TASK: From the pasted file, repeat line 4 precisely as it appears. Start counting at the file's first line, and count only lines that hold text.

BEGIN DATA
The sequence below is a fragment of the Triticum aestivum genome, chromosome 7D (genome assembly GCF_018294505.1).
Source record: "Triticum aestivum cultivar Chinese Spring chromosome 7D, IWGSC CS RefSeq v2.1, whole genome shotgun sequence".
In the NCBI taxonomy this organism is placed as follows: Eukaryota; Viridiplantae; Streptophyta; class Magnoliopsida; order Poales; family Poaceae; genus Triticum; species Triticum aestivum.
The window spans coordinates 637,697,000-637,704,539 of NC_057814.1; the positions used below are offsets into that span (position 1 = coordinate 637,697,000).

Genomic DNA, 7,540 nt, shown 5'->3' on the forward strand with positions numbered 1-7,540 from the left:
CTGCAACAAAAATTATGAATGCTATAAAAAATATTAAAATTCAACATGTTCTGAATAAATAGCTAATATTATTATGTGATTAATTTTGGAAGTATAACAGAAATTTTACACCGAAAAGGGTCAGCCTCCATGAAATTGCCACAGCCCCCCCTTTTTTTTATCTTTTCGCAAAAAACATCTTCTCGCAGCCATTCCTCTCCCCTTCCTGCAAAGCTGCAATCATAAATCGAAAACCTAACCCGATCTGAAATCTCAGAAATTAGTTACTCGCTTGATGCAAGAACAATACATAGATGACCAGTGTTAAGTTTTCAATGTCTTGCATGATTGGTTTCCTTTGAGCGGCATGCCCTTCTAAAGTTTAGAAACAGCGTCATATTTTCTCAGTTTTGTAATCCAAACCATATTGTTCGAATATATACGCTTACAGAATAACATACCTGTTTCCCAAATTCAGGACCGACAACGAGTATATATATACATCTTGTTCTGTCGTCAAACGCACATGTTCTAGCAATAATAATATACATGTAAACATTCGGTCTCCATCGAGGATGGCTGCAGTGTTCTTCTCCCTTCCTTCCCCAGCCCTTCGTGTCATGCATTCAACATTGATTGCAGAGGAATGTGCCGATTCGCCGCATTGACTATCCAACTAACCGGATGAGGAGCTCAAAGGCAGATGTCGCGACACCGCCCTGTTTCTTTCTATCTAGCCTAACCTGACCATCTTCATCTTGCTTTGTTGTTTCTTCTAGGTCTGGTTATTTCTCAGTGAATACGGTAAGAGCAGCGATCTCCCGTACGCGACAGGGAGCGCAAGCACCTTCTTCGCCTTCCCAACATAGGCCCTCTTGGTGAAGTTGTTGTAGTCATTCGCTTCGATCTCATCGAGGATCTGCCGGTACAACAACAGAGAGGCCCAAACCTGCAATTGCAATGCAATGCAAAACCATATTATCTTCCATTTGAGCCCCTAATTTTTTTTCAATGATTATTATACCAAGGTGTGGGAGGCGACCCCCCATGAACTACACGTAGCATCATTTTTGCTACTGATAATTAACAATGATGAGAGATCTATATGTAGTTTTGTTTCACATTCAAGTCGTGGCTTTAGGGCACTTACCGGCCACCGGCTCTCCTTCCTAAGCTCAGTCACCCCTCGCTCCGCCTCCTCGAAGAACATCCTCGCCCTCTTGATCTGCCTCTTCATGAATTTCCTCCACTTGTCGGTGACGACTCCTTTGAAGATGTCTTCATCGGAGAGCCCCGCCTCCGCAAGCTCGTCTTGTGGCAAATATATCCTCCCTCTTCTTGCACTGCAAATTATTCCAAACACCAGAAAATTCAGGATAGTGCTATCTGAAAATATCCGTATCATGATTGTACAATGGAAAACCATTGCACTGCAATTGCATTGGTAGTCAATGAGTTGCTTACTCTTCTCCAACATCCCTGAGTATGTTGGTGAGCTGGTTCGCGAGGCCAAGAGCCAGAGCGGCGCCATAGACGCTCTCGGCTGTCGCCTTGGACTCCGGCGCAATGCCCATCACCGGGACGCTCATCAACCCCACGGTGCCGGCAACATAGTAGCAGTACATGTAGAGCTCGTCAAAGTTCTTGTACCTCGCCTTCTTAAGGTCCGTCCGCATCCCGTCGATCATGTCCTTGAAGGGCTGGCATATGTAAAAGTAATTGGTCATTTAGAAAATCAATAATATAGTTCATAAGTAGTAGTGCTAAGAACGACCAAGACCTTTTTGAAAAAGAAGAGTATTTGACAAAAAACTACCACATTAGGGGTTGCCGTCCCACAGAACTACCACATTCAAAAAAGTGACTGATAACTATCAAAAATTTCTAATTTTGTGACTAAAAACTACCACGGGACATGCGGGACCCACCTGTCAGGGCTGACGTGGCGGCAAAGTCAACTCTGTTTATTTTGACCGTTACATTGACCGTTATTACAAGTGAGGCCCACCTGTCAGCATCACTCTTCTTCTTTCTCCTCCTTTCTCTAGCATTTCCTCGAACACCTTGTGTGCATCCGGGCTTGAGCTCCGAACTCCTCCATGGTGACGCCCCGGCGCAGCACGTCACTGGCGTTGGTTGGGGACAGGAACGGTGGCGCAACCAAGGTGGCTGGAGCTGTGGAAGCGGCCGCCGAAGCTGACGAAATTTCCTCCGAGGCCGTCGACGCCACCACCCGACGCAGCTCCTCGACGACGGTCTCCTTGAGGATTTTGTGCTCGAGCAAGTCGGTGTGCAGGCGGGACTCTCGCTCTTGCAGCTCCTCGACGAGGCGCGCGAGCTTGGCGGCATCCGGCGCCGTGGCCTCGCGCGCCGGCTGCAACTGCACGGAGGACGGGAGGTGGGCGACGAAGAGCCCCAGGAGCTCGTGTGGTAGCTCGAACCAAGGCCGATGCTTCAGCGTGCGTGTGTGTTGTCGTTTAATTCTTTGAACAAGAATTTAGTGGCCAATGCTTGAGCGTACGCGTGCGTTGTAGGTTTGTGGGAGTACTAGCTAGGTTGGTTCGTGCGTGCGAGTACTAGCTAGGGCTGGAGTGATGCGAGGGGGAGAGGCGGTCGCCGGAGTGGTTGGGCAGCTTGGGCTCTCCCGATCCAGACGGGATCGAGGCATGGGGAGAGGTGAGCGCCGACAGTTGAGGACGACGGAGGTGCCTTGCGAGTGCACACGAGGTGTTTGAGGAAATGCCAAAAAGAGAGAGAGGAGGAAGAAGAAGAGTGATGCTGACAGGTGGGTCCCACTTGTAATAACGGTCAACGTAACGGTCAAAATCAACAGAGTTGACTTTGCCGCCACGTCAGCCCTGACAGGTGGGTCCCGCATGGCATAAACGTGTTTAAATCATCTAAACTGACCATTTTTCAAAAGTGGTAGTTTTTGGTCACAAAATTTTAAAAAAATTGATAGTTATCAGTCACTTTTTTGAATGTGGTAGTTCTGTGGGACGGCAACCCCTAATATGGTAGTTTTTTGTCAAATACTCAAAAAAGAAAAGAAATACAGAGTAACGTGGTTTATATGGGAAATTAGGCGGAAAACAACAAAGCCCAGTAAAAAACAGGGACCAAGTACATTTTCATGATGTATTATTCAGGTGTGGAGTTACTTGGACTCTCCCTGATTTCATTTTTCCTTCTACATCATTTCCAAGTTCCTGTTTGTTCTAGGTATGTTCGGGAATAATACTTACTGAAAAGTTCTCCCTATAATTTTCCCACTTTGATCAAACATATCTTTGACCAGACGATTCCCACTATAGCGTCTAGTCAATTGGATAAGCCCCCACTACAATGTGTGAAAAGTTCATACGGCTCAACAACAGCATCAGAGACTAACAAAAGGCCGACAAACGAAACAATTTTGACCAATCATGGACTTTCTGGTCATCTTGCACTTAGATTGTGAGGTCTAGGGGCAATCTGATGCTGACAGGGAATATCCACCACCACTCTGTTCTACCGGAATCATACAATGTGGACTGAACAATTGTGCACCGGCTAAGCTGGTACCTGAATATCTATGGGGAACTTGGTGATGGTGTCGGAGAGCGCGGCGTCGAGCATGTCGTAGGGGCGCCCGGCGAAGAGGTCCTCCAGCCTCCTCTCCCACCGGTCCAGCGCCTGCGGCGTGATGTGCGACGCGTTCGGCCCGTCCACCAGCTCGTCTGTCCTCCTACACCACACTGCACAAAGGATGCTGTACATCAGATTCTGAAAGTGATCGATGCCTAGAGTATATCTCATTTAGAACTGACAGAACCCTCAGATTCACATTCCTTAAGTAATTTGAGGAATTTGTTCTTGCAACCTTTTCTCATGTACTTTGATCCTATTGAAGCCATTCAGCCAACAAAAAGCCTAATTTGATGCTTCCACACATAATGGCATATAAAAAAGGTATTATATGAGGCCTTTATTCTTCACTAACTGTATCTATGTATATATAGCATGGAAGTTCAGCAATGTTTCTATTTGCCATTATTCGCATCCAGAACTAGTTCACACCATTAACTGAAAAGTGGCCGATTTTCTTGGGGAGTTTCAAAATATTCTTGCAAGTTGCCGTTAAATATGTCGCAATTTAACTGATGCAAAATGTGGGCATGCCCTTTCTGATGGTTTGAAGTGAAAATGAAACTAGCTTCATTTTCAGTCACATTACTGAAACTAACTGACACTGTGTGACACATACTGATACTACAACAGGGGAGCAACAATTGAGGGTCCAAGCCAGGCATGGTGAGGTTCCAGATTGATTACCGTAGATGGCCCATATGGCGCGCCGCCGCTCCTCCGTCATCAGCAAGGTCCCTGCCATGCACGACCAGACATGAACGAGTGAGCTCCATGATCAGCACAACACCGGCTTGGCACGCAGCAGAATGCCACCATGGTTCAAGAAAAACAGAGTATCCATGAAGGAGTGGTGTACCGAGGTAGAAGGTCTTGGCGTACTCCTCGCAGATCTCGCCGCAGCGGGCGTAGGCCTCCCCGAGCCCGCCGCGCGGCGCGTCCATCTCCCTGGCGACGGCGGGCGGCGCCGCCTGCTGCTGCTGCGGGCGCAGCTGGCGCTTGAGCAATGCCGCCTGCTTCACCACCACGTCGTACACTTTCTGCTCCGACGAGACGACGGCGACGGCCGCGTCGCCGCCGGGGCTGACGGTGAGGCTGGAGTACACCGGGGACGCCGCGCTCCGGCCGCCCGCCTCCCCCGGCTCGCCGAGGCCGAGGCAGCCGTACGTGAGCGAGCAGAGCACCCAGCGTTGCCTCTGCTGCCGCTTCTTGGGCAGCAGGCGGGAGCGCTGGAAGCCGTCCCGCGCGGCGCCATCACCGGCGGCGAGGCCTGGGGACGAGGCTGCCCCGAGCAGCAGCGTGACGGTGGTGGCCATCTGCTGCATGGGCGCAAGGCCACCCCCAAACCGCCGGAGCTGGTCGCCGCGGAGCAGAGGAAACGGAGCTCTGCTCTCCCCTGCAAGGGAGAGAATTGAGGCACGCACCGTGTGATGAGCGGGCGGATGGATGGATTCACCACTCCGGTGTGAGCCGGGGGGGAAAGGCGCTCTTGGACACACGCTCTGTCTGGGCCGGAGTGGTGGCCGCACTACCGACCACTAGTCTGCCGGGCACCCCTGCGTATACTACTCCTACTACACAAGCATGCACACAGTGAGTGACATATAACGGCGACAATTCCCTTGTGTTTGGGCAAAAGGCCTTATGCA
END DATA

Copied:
The window spans coordinates 637,697,000-637,704,539 of NC_057814.1; the positions used below are offsets into that span (position 1 = coordinate 637,697,000).